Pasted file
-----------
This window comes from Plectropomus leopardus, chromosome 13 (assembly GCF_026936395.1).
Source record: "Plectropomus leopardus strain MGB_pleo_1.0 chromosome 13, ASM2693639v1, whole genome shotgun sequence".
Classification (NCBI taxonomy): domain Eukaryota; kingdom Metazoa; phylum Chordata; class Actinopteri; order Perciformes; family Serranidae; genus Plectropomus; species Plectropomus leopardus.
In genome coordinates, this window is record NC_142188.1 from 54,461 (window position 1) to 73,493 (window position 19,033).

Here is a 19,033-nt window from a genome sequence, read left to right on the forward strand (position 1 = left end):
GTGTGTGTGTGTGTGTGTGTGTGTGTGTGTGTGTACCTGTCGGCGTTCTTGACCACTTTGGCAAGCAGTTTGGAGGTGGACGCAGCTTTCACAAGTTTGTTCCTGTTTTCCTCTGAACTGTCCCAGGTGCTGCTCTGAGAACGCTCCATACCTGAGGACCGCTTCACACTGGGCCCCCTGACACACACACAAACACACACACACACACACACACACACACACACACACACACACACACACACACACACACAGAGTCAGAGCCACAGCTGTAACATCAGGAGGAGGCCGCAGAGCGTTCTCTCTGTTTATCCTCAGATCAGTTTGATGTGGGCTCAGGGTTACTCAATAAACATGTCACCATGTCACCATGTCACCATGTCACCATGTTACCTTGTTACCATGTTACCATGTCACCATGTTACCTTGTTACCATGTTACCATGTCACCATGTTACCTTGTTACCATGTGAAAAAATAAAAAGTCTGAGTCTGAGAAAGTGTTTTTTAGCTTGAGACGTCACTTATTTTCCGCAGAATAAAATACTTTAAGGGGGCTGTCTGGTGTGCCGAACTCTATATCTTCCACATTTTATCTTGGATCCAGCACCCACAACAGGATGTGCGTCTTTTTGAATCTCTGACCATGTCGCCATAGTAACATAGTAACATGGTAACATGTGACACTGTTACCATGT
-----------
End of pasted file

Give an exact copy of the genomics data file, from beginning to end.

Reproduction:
This window comes from Plectropomus leopardus, chromosome 13 (assembly GCF_026936395.1).
Source record: "Plectropomus leopardus strain MGB_pleo_1.0 chromosome 13, ASM2693639v1, whole genome shotgun sequence".
Classification (NCBI taxonomy): domain Eukaryota; kingdom Metazoa; phylum Chordata; class Actinopteri; order Perciformes; family Serranidae; genus Plectropomus; species Plectropomus leopardus.
In genome coordinates, this window is record NC_142188.1 from 54,461 (window position 1) to 73,493 (window position 19,033).

Here is a 19,033-nt window from a genome sequence, read left to right on the forward strand (position 1 = left end):
GTGTGTGTGTGTGTGTGTGTGTGTGTGTGTGTGTACCTGTCGGCGTTCTTGACCACTTTGGCAAGCAGTTTGGAGGTGGACGCAGCTTTCACAAGTTTGTTCCTGTTTTCCTCTGAACTGTCCCAGGTGCTGCTCTGAGAACGCTCCATACCTGAGGACCGCTTCACACTGGGCCCCCTGACACACACACAAACACACACACACACACACACACACACACACACACACACACACACACACACACACACACAGAGTCAGAGCCACAGCTGTAACATCAGGAGGAGGCCGCAGAGCGTTCTCTCTGTTTATCCTCAGATCAGTTTGATGTGGGCTCAGGGTTACTCAATAAACATGTCACCATGTCACCATGTCACCATGTCACCATGTTACCTTGTTACCATGTTACCATGTCACCATGTTACCTTGTTACCATGTTACCATGTCACCATGTTACCTTGTTACCATGTGAAAAAATAAAAAGTCTGAGTCTGAGAAAGTGTTTTTTAGCTTGAGACGTCACTTATTTTCCGCAGAATAAAATACTTTAAGGGGGCTGTCTGGTGTGCCGAACTCTATATCTTCCACATTTTATCTTGGATCCAGCACCCACAACAGGATGTGCGTCTTTTTGAATCTCTGACCATGTCGCCATAGTAACATAGTAACATGGTAACATGTGACACTGTTACCATGT